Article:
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no hope of you having a closed bowl on the /g/
To me making the bowl open isn't mainly a stylistic decision - it comes from the belief that the closed bowl is unnatural and can even sometimes cause a hiccup in reading.
@hrant: Regarding the open vs closed /g/. An interesting point. Do you have a primary source or reference for this? There is the potential for a very simple study here.
the belief that the closed bowl is unnatural
The whole damn lowercase g is unnatural, I believe! :-)
Hrant: Every open bowl g I've ever seen has caused a hiccup for me, and I'm talking about text - not display.
> The whole damn lowercase g is unnatural
Or maybe it just needs more complex friends.
In Armenian for example we have half a dozen
characters of that complexity so none of them
feel lonely. :-)
> Every open bowl g I've ever seen has caused a hiccup for me
Maybe because you're too type-aware? We know
that type designers can't really read anymore. ;-)
Anyway I certainly agree that virtually all
open "g"s are poorly designed - because it's
a rare form it's harder to pull it off; the
closed form being established is easier
to get away with making it poorly.
- The hiccup I believe can happen with the
closed form is especially when "g" is doubled:
the peculiar pattern repeated can be jarring.
- Have you read anything set in Patria?
The whole damn lowercase g is unnatural
HF&J's new release Ideal Sans is similar to Satyr in its absence of straight edges (the end result is quite different, of course!)
I think Satyr is on track. Two g's: Definitely! Both "gg" and "gj" are common pairs in Norwegian and often troublesome. Patria: No, not yet. Where can I see it?
Nina has set a few books in it* but I think they're all in German. Do you have #13 of Typo magazine? My article in that issue was set in Patria. There are a few other things (including a previous issue of a provincial newspaper) but nothing highly accessible. Maybe I should send you a PDF? If so please email me (no pressure) at hpapazian at gmail dot com.
* Example: http://www.ninastoessinger.com/?l=e&s=typography
Oh, yes my Patria books (3 so far) are all in German.
Drop me a line if you'd like to have a look, Frode.
Satyr: great name. Earlier on someone was saying the caps were tame in relation to the lowercase. It reminded me that Octavian is a typeface where the caps are wide – being based on inscriptional lettering – and that the narrow lowercase has a different feel.
It's a necessary paradox that the caps are essentially a different alphabet, and there's a severe limit to how much they can match the -more important- lowercase. We have to allow each case to be itself, as awkward as that might feel.
ON THE OTHER HAND... :-) I've always thought there might be a way to makes things really click between the two cases, specifically by leveraging uncial forms... Where's Victor Hammer when you need him!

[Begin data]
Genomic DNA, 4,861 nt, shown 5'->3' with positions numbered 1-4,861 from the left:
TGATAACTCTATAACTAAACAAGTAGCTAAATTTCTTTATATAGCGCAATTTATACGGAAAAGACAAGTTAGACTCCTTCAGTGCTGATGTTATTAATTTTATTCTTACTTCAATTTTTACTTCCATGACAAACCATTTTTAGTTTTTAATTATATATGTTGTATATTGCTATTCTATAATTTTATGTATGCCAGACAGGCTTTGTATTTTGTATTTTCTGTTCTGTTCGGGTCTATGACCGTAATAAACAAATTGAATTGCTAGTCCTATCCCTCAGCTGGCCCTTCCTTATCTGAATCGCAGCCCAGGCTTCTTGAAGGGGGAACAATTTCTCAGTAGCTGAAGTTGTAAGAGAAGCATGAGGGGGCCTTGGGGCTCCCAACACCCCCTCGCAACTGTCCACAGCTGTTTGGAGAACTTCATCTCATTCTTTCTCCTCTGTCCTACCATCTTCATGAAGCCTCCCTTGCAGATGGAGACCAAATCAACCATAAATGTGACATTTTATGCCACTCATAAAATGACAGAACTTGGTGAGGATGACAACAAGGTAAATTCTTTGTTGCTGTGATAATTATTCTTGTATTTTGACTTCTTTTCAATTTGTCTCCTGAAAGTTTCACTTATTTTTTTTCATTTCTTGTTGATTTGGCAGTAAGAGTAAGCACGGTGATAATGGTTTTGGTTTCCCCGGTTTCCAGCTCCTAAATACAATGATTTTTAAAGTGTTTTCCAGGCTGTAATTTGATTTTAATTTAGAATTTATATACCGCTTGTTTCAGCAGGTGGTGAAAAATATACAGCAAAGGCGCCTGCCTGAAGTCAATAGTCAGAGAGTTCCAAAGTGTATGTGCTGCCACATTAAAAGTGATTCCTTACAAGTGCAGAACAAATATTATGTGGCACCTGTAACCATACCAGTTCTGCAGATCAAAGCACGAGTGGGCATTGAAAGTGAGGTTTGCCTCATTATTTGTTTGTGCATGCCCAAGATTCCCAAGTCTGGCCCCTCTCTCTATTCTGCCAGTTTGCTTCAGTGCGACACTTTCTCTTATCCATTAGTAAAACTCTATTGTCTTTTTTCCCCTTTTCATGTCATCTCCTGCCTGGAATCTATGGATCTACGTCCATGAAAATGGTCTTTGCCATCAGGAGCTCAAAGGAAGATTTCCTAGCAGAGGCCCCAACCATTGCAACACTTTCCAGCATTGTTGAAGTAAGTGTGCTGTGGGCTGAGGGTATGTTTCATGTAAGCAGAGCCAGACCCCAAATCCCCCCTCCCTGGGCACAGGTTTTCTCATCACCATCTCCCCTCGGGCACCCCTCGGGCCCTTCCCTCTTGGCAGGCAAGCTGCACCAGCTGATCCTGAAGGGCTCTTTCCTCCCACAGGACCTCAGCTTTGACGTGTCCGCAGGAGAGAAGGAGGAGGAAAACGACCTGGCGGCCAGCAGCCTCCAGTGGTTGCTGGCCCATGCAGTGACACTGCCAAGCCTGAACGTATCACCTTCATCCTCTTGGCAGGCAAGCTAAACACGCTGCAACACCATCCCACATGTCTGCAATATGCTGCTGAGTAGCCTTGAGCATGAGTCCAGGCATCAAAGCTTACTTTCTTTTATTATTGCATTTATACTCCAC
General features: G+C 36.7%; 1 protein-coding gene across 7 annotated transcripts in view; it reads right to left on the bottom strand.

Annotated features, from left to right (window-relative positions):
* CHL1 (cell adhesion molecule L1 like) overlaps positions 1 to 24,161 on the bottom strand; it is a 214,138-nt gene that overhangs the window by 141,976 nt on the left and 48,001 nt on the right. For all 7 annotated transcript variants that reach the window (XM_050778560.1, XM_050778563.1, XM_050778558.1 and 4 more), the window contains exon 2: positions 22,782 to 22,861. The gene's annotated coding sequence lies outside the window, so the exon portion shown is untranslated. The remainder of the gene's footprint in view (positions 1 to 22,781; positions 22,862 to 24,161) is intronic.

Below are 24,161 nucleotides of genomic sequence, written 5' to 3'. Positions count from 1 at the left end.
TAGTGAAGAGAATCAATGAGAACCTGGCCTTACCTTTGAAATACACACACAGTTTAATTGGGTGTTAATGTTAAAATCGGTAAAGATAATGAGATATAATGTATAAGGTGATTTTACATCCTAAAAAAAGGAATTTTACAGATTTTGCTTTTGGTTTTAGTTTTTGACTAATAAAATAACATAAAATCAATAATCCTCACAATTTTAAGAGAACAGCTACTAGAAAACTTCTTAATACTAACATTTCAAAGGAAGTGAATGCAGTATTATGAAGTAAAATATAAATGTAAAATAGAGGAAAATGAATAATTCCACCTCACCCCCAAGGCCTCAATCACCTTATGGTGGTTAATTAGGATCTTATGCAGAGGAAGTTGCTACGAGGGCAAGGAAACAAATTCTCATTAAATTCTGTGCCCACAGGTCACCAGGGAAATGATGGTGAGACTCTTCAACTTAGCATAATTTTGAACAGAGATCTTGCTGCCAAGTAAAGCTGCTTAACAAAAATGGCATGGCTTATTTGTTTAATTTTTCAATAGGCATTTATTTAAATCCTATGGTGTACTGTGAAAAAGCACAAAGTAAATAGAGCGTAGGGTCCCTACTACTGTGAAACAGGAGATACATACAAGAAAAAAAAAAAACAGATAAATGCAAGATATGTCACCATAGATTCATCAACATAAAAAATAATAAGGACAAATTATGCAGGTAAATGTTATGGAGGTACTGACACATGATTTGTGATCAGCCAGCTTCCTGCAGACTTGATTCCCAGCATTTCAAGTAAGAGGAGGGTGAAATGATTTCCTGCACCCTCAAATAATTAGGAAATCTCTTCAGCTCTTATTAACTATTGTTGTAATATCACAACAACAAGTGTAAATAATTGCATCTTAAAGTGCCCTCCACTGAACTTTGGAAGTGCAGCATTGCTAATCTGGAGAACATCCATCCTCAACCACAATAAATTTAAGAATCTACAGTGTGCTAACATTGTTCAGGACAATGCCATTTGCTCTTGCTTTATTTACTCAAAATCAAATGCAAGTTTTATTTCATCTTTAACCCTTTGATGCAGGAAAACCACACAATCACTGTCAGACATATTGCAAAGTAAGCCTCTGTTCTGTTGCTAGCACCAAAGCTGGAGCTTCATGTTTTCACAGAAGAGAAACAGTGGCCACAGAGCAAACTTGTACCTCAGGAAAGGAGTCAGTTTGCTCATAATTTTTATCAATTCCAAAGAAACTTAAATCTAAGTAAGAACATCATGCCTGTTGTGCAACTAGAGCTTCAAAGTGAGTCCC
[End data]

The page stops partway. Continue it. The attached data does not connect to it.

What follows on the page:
Differentiating the cases has become a very conscious decision in the making of this design, I've actually exaggerated the differences, the serif treatment are different, the upper case has none of the lower case contrast weirdness.
About my open g: It stays that way. I've come to think that the s and g, the two loners of the lower case, should resemble one another. That solves a lot of problems, and looks pretty. Harder to read? Not if you're used to it, no way. I think reading Fraktur is frustratingly time-consuming (and my mind often refuses to accept that the "k" is not a "t"), but I'm one hundred per cent certain no-one thought so 150 years ago.
I'm working on the spacing now, and will post a new pdf with Latin Extended-A support and small caps in a few days.
s and g, the two loners of the lower case, should resemble one another
Someone in Ireland some time ago should have thought the same ;-)
> the s and g, the two loners of the lower case, should resemble one another.
I have nothing against them resembling one another sure don't they have the same parents.
Do you know the typeface Brighton have a look at the g in that. Now there's a g that resembles the s
Italics. See pdf. Can an italic meant for text sizes have such a deranged 'X'?
After being advised to do so, I have decided to make a new thread for Satyr Italic, the length of this thread makes it too impractical. So please, write any critique here.
I was just wondering if this would see action again!
Love the descenders of /p/q/.
That thickening at the joins works wonderfully at the bottom of /V/W/! /v/ is fantastic.
I wonder if top terminal of /s/ could be a touch less soft (maybe look to /f/ for a model).
I don't like the /h/m/n/.
/K/'s arm seems a little weak - is it stretching too far over, or does it need a little more black?
The /Z/, which seems to switch contrast strategy midgame, is no less daring than the /X/. Give us some words with those glyphs to judge.
Question mark seems too soft. At-sign may be too generic--could some contrast or quirkiness be introduced into its loop?
/A/ crossbar seems too high to me still.
And finally, today Satyr is released on Monokrom Type Foundry, founded by Frode Bo Helland and myself.
Thank you so much for all your help and support!
So satisfying to see this come out.